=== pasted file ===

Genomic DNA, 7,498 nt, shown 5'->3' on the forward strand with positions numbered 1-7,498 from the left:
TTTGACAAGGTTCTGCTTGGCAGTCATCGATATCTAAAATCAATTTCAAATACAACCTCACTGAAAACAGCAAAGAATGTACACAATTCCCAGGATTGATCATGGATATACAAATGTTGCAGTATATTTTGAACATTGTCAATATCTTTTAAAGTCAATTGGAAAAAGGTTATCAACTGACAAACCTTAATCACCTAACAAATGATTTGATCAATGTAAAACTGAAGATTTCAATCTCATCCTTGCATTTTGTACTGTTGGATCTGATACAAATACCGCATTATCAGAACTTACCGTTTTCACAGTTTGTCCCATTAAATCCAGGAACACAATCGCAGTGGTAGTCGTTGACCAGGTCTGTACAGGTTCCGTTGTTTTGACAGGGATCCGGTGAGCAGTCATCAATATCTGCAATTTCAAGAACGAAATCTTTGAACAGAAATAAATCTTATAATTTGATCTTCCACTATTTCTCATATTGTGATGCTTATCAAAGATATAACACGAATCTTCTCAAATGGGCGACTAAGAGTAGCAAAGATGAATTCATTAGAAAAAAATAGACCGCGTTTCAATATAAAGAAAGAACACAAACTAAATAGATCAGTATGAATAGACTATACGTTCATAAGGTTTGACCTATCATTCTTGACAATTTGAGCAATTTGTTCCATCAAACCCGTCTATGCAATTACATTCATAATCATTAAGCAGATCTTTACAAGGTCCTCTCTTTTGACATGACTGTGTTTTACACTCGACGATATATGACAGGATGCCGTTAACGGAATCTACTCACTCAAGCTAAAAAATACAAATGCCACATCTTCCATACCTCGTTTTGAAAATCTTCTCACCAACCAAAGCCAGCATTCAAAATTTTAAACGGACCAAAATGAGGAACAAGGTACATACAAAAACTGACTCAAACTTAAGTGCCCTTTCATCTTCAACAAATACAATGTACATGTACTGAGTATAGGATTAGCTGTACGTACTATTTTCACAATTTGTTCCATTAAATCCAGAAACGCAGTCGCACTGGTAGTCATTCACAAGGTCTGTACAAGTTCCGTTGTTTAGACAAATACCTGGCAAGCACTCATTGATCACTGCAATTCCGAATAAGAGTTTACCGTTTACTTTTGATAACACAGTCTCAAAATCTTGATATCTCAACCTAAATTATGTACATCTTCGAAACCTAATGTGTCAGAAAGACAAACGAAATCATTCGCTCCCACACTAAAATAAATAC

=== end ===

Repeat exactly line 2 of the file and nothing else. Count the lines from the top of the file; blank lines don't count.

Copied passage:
TTTGACAAGGTTCTGCTTGGCAGTCATCGATATCTAAAATCAATTTCAAATACAACCTCACTGAAAACAGCAAAGAATGTACACAATTCCCAGGATTGATCATGGATATACAAATGTTGCAGTATATTTTGAACATTGTCAATATCTTTTAAAGTCAATTGGAAAAAGGTTATCAACTGACAAACCTTAATCACCTAACAAATGATTTGATCAATGTAAAACTGAAGATTTCAATCTCATCCTTGCATTTTGTACTGTTGGATCTGATACAAATACCGCATTATCAGAACTTACCGTTTTCACAGTTTGTCCCATTAAATCCAGGAACACAATCGCAGTGGTAGTCGTTGACCAGGTCTGTACAGGTTCCGTTGTTTTGACAGGGATCCGGTGAGCAGTCATCAATATCTGCAATTTCAAGAACGAAATCTTTGAACAGAAATAAATCTTATAATTTGATCTTCCACTATTTCTCATATTGTGATGCTTATCAAAGATATAACACGAATCTTCTCAAATGGGCGACTAAGAGTAGCAAAGATGAATTCATTAGAAAAAAATAGACCGCGTTTCAATATAAAGAAAGAACACAAACTAAATAGATCAGTATGAATAGACTATACGTTCATAAGGTTTGACCTATCATTCTTGACAATTTGAGCAATTTGTTCCATCAAACCCGTCTATGCAATTACATTCATAATCATTAAGCAGATCTTTACAAGGTCCTCTCTTTTGACATGACTGTGTTTTACACTCGACGATATATGACAGGATGCCGTTAACGGAATCTACTCACTCAAGCTAAAAAATACAAATGCCACATCTTCCATACCTCGTTTTGAAAATCTTCTCACCAACCAAAGCCAGCATTCAAAATTTTAAACGGACCAAAATGAGGAACAAGGTACATACAAAAACTGACTCAAACTTAAGTGCCCTTTCATCTTCAACAAATACAATGTACATGTACTGAGTATAGGATTAGCTGTACGTACTATTTTCACAATTTGTTCCATTAAATCCAGAAACGCAGTCGCACTGGTAGTCATTCACAAGGTCTGTACAAGTTCCGTTGTTTAGACAAATACCTGGCAAGCACTCATTGATCACTGCAATTCCGAATAAGAGTTTACCGTTTACTTTTGATAACACAGTCTCAAAATCTTGATATCTCAACCTAAATTATGTACATCTTCGAAACCTAATGTGTCAGAAAGACAAACGAAATCATTCGCTCCCACACTAAAATAAATAC